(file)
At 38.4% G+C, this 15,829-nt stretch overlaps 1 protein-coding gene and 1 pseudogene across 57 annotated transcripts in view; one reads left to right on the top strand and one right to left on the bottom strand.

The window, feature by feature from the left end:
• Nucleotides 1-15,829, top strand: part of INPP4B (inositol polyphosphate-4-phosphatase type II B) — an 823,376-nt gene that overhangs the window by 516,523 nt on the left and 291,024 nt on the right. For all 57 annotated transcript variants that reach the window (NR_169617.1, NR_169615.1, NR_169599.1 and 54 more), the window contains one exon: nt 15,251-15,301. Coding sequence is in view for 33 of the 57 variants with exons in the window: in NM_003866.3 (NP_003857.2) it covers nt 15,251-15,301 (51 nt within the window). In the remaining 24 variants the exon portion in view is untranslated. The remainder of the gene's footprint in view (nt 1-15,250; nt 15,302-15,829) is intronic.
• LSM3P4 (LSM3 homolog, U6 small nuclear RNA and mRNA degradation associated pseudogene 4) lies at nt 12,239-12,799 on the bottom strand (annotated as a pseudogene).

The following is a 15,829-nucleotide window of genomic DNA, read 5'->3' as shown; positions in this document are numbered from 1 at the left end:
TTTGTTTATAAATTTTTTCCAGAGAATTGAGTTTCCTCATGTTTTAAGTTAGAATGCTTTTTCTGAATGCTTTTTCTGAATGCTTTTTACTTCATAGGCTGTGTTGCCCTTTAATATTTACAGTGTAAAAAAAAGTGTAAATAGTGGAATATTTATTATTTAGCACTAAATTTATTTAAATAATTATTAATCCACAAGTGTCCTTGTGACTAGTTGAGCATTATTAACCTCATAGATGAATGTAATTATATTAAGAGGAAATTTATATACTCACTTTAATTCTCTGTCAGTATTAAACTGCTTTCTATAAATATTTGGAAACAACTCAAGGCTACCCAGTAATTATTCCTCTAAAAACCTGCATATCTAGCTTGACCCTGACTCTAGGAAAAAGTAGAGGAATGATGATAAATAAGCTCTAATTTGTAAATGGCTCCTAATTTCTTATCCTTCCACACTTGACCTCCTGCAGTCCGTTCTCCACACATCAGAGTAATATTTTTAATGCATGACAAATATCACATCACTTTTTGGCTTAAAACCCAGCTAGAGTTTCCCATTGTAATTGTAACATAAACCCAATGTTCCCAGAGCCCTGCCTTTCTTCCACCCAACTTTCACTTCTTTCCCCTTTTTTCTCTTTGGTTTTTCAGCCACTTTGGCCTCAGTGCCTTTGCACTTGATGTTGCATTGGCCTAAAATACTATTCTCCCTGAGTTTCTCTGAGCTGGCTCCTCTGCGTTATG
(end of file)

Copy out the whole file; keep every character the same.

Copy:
At 38.4% G+C, this 15,829-nt stretch overlaps 1 protein-coding gene and 1 pseudogene across 57 annotated transcripts in view; one reads left to right on the top strand and one right to left on the bottom strand.

The window, feature by feature from the left end:
• Nucleotides 1-15,829, top strand: part of INPP4B (inositol polyphosphate-4-phosphatase type II B) — an 823,376-nt gene that overhangs the window by 516,523 nt on the left and 291,024 nt on the right. For all 57 annotated transcript variants that reach the window (NR_169617.1, NR_169615.1, NR_169599.1 and 54 more), the window contains one exon: nt 15,251-15,301. Coding sequence is in view for 33 of the 57 variants with exons in the window: in NM_003866.3 (NP_003857.2) it covers nt 15,251-15,301 (51 nt within the window). In the remaining 24 variants the exon portion in view is untranslated. The remainder of the gene's footprint in view (nt 1-15,250; nt 15,302-15,829) is intronic.
• LSM3P4 (LSM3 homolog, U6 small nuclear RNA and mRNA degradation associated pseudogene 4) lies at nt 12,239-12,799 on the bottom strand (annotated as a pseudogene).

The following is a 15,829-nucleotide window of genomic DNA, read 5'->3' as shown; positions in this document are numbered from 1 at the left end:
TTTGTTTATAAATTTTTTCCAGAGAATTGAGTTTCCTCATGTTTTAAGTTAGAATGCTTTTTCTGAATGCTTTTTCTGAATGCTTTTTACTTCATAGGCTGTGTTGCCCTTTAATATTTACAGTGTAAAAAAAAGTGTAAATAGTGGAATATTTATTATTTAGCACTAAATTTATTTAAATAATTATTAATCCACAAGTGTCCTTGTGACTAGTTGAGCATTATTAACCTCATAGATGAATGTAATTATATTAAGAGGAAATTTATATACTCACTTTAATTCTCTGTCAGTATTAAACTGCTTTCTATAAATATTTGGAAACAACTCAAGGCTACCCAGTAATTATTCCTCTAAAAACCTGCATATCTAGCTTGACCCTGACTCTAGGAAAAAGTAGAGGAATGATGATAAATAAGCTCTAATTTGTAAATGGCTCCTAATTTCTTATCCTTCCACACTTGACCTCCTGCAGTCCGTTCTCCACACATCAGAGTAATATTTTTAATGCATGACAAATATCACATCACTTTTTGGCTTAAAACCCAGCTAGAGTTTCCCATTGTAATTGTAACATAAACCCAATGTTCCCAGAGCCCTGCCTTTCTTCCACCCAACTTTCACTTCTTTCCCCTTTTTTCTCTTTGGTTTTTCAGCCACTTTGGCCTCAGTGCCTTTGCACTTGATGTTGCATTGGCCTAAAATACTATTCTCCCTGAGTTTCTCTGAGCTGGCTCCTCTGCGTTATG